Free Lance-Star (Virginia)
May 29, 2012
by Dennis T. Avery
Bjorn Lomborg and his Copenhagen Consensus have just joined one of the smallest clubs in today's world: people who believe that high-yield farming is the path to a sustainable future for people and wildlife despite, and even because of, its pesticides, chemical fertilizers, irrigation dams, and blast-freezers.
Lomborg, famous for his book "The Skeptical Environmentalist," summons a quadrennial panel of distinguished economists to examine where the world might invest more effectively to solve solvable problems.
In 2004, his panel recommended more investment in fighting HIV/AIDS. In 2008, they suggested more investment in delivering micronutrients to malnourished populations. This year, as Lomborg wrote in the Wall Street Journal on April 24:
"One of the main reasons we cut down natural habitat is to increase farming output for a growing population, so one proposed policy is to increase agricultural yields through research and development, making it possible to feed more people with less land. This is a controversial answer to the challenge of the loss of biodiversity but one which might do more, at lower cost, than our current efforts."
I confess to having written a book in 1995 titled "Saving the Planet With Pesticides and Plastic: The Environmental Triumph of High-Yield Farming." The book honored Dr. Norman Borlaug, the 1970 Nobel Peace Prize winner, who led international efforts in cross-breeding higher-yielding and disease-resistant grain crops. The new seeds, with fertilizer, irrigation, and pesticides, tripled crop yields on the good-quality soils around the world. It was the most amazing humanitarian gain in human history.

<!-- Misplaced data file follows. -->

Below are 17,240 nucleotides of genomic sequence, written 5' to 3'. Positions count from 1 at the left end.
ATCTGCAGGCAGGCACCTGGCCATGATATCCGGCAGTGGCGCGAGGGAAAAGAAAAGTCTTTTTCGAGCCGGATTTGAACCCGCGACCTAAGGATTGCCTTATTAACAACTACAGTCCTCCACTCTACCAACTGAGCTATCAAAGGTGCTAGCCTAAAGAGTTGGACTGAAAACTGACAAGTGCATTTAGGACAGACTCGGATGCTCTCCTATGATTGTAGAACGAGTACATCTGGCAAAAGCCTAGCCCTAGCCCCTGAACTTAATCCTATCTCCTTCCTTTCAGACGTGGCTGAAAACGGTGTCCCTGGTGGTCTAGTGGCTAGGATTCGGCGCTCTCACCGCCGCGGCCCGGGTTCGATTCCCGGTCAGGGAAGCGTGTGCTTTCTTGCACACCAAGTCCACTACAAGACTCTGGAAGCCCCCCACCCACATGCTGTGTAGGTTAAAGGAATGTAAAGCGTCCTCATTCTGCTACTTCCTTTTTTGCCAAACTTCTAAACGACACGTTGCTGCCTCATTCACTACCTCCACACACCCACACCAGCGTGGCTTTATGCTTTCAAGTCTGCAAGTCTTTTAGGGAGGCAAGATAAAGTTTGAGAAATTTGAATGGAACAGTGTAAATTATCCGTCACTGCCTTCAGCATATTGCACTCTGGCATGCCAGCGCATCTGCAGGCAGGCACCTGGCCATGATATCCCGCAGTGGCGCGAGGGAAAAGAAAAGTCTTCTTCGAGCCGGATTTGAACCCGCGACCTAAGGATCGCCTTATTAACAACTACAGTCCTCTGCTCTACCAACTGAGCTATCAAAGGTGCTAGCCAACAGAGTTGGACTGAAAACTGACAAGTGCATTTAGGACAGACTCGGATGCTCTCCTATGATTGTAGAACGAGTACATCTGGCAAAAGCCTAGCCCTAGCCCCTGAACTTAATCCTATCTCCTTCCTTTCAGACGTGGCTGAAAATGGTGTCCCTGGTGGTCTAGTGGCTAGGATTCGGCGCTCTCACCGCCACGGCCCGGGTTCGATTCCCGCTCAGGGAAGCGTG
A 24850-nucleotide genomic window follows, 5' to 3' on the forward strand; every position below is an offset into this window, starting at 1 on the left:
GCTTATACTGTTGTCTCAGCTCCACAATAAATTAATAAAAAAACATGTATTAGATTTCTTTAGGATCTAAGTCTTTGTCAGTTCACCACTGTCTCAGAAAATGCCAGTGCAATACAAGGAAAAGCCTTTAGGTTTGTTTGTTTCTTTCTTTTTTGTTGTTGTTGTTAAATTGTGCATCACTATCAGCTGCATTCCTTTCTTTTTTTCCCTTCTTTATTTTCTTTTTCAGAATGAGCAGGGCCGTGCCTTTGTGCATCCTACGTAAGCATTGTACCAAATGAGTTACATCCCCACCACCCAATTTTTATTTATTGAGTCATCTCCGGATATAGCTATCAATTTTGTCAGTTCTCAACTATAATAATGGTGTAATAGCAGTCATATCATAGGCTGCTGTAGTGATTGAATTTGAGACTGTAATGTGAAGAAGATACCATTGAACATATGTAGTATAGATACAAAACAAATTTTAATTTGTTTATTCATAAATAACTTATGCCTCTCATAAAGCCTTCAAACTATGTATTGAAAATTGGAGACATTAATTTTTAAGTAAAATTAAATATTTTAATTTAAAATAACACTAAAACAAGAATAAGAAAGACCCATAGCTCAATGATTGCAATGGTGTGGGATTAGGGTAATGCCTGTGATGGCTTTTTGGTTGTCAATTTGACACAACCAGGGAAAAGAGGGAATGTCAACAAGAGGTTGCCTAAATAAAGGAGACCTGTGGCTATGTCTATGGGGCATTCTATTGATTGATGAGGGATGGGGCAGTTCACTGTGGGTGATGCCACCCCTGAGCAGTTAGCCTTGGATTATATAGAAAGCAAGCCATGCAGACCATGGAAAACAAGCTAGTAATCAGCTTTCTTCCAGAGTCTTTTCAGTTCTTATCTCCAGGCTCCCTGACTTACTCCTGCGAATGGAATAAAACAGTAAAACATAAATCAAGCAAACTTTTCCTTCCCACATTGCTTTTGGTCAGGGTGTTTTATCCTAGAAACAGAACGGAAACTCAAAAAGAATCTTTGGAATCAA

The higher yields also saved 6.6 million square miles of wildlife habitat from being plowed for more low-yield crops! Borlaug called it "high-yield conservation."
Our best "high-yield conservation" converts to date have been Bill and Melinda Gates, who are supporting tens of millions of dollars worth of high-yield farming research at international agricultural research centers. The Gateses have also recruited fellow billionaire Warren Buffett, partly because his son Howard was already a "high-yield conservation" advocate. Howard welcomed me when he was vice president of the big crop processor Archer-Daniels-Midland, and we put together the only TV spots in history that praised high-yield conservation. The spots featured David Brinkley, who had just retired from NBC News. Sadly, the spots were shown only a few times, on then-small cable TV nets, before Howard left the company and the effort was dropped.
Howard has published a beautiful book of his own nature photos taken worldwide. It's titled "On the Edge." In it, he says simply, "High-yield farming, through increased efficiency, will continue to help protect additional land from cultivation."
Jason Clay of the World Wildlife Fund-U.S. has written a book titled "World Agriculture and the Environment" that also makes the high-yield conservation argument. The American Farm Bureau is in the Keystone Alliance with such forward-thinking organizations as Clay's World Wildlife Fund and the Nature Conservancy.
Under environmental movement pressures, and from a media that loves to pillory pesticides, U.S. agricultural research stations have been shifting their focus from higher yields to "sustainable farming." Unfortunately the "sustainable farming" gets substantially lower yields and will thus endanger more wildlife.
They say it takes 25 years to insert a new thought into people's minds. We're now at 42 years since Dr. Borlaug's Nobel Peace Prize and 17 since my book--but we can't quit now.
One highly salient point bears repeating for First World readers: The U.N. Low Variant population projections to A.D. 2300 show human numbers peaking soon, about 2045, at 8.1 billion people. Our population will then tend strongly downward, to 6.2 billion in 2100 and 2.3 billion in 2300.
After 2300, we can go back to "natural" farming if we choose, without losing nearly so much wildlife.
Dennis T. Avery is based in Churchville, VA, and is director of the Hudson Institute's Center for Global Food Issues.
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